Chevron's Stock Bubbles Higher as the Dow Sheds Early Gains

Chevron's Stock Bubbles Higher as the Dow Sheds Early Gains

Although we don't believe in timing the market or panicking over daily movements, we do like to keep an eye on market changes -- just in case they're material to our investing thesis.

After a strong start to the day the markets have cooled off, and the Dow Jones Industrial Average has shed a significant gain to land just under breakeven as of 2:30 p.m. EST. Stocks are pretty evenly split between risers and losers on the blue-chip index, despite a big day from Chevron helping to buoy the Dow's performance. While Big Oil has done well, Merck's stock has tumbled to weigh down the index. Let's catch up on what you need to know.

Can Chevron turn around its stock?
Chevron's was up 1.5% today with little big news shaking the stock, but this oil giant hasn't had a great run for investors lately. It's been one of the worst performers on the Dow over the past year, shedding more than 2%. Production troubles and waning oil prices have hampered Chevron and other oil giants, hurting company finances. But with Chevron committed to spending $40 billion on oil and gas projects to boost production, is the stock's recent dip a great opportunity for long-term investors?

Don't expect it this year, as Chevron sees production growth of less than 1% in 2014, although the company does project better performance in 2015 and 2016. With new oil fields ready to open up in locales such as Australia and the Gulf of Mexico in the next few years, Chevron should see a boost in production that will pump up its growth aims. Still, for investors, this stock's best aspect might be its tempting 3.5% dividend. Chevron is still flush with cash, and with only a 35% dividend ratio, that payout is among the most reliable around the market.

Meanwhile, shares of Big Pharma Merck are down 0.8% to rank among the Dow's leading laggards. Merck investors still are riding hopes that the company can find a buyer for its consumer health business, and early indicators are optimistic. Sources told The Wall Street Journal that bids across the health care sector could reach $10 billion for the unit, a huge prize for a company looking to focus on its core pharmaceuticals business.

It'll be on Merck's drugs to keep the stock moving if a sale is reached, but while some top pharmaceuticals such as diabetes therapies Januvia and Janumet have slowed lately, Merck hopies its pipeline can deliver success in the near future. All eyes are on developmental melanoma and cancer treatment MK-3475 and osteoporosis therapy odanacatib, the two potential blockbusters facing off with the FDA soon. The company also boasted 11 more therapies in phase 3 studies as of its most recent pipeline update in late October. Merck's research and development division has been hammered for its high spending lately, but if some of these developing drugs pan out, investors will be cheering all the way to the bank.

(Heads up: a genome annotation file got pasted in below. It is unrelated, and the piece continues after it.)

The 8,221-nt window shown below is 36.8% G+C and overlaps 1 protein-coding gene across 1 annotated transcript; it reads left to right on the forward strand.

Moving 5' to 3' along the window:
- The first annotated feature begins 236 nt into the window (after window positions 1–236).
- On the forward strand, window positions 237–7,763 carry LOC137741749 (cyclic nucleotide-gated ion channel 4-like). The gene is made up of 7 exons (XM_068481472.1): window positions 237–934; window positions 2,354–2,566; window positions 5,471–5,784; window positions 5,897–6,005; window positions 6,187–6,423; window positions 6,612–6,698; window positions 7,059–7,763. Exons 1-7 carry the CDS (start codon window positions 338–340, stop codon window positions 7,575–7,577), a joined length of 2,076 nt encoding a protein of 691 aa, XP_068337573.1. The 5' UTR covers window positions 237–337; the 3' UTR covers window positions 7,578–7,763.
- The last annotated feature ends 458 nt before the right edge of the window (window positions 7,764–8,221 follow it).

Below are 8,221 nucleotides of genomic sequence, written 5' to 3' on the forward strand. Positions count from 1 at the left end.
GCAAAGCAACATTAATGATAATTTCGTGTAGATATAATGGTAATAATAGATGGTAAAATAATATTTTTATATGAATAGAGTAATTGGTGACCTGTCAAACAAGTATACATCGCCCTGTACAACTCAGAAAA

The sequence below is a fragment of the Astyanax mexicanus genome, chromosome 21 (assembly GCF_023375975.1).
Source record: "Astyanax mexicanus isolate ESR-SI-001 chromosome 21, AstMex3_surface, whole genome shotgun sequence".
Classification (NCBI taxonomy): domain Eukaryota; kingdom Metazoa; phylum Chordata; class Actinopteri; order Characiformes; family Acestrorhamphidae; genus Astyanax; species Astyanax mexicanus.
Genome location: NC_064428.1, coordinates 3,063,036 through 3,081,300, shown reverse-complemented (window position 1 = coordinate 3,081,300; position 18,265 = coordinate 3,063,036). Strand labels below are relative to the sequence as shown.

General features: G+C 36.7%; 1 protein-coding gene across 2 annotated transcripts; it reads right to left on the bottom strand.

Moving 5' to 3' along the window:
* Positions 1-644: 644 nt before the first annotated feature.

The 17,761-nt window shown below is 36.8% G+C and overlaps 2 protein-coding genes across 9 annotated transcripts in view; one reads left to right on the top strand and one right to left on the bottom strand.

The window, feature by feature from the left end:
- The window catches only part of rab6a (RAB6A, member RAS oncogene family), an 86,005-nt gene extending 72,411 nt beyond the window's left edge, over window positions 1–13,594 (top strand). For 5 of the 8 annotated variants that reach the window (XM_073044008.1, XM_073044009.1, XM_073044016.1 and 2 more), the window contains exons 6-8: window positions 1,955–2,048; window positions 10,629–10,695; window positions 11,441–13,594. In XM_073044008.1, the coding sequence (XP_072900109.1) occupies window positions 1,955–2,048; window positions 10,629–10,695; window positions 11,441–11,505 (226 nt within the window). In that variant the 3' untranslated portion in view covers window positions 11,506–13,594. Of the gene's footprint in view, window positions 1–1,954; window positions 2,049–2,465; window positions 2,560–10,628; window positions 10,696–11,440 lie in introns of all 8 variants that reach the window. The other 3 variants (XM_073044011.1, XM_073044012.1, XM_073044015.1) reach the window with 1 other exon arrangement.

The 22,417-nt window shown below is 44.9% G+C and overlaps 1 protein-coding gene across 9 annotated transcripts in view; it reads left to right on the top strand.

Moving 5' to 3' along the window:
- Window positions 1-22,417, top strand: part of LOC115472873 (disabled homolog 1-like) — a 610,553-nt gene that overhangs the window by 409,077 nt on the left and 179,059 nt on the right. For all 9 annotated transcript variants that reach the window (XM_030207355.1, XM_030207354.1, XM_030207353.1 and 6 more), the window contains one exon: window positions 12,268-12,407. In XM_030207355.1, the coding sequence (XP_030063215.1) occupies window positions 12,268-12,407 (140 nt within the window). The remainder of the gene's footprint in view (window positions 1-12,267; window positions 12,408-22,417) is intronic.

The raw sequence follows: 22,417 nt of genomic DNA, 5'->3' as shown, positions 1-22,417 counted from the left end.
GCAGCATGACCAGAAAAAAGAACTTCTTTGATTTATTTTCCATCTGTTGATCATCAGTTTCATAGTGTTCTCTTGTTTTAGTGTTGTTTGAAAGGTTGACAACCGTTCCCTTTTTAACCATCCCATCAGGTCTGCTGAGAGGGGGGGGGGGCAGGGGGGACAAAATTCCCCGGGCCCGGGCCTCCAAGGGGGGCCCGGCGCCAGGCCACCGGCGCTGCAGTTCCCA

Have you made the right moves to secure your financial future?
Millions of Americans have waited on the sidelines since the market meltdown in 2008 and 2009, too scared to invest and put their money at further risk. Yet those who've stayed out of the market have missed out on huge gains and put their financial futures in jeopardy. In our brand-new special report, "Your Essential Guide to Start Investing Today," The Motley Fool's personal finance experts show you why investing is so important and what you need to do to get started. Click here to get your copy today -- it's absolutely free.

The article Chevron's Stock Bubbles Higher as the Dow Sheds Early Gains originally appeared on

Dan Carroll has no position in any stocks mentioned. The Motley Fool recommends Chevron. Try any of our Foolish newsletter services free for 30 days. We Fools may not all hold the same opinions, but we all believe that considering a diverse range of insights makes us better investors. The Motley Fool has a disclosure policy.

Copyright © 1995 - 2014 The Motley Fool, LLC. All rights reserved. The Motley Fool has a disclosure policy.

Originally published